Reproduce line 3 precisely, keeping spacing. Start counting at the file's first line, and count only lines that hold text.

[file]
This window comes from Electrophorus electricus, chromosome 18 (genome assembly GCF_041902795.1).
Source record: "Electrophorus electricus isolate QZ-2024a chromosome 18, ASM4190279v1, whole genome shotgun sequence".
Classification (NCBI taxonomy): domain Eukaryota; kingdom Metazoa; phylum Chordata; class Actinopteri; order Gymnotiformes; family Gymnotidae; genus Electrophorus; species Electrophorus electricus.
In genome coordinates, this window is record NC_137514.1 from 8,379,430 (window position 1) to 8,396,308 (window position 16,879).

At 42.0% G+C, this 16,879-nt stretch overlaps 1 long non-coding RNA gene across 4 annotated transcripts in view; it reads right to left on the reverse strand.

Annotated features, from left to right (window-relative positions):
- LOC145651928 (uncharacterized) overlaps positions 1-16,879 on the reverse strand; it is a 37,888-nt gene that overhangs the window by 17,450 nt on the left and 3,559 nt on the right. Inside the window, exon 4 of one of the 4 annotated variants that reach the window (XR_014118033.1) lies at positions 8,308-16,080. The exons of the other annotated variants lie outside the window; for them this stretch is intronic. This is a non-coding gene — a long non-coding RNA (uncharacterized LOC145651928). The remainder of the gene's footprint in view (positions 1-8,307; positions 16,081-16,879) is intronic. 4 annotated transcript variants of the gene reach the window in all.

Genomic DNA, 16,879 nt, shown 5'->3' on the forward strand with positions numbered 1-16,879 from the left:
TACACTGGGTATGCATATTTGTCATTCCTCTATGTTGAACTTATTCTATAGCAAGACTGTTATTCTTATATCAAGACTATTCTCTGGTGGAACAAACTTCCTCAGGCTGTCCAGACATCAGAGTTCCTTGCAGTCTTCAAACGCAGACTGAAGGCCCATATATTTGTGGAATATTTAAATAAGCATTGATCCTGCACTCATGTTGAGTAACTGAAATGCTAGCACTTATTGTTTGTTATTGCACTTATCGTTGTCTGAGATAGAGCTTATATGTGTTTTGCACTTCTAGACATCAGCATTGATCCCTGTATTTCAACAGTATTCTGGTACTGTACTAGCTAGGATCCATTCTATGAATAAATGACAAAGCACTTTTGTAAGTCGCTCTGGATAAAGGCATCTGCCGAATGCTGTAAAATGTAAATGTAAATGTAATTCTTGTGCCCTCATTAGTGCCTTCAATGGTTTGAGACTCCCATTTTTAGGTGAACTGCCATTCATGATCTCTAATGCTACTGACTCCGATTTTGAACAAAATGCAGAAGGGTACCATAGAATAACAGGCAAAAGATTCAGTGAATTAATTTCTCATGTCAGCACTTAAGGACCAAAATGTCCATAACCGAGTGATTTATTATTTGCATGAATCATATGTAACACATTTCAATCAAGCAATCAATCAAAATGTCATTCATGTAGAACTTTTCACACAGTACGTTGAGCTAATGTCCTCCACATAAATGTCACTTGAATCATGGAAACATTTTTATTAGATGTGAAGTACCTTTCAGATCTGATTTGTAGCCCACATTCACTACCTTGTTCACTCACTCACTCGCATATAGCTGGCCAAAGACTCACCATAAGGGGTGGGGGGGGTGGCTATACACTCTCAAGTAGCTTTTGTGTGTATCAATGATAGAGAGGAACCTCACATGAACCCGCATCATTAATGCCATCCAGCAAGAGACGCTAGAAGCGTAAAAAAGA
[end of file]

Classification (NCBI taxonomy): domain Eukaryota; kingdom Metazoa; phylum Chordata; class Actinopteri; order Gymnotiformes; family Gymnotidae; genus Electrophorus; species Electrophorus electricus.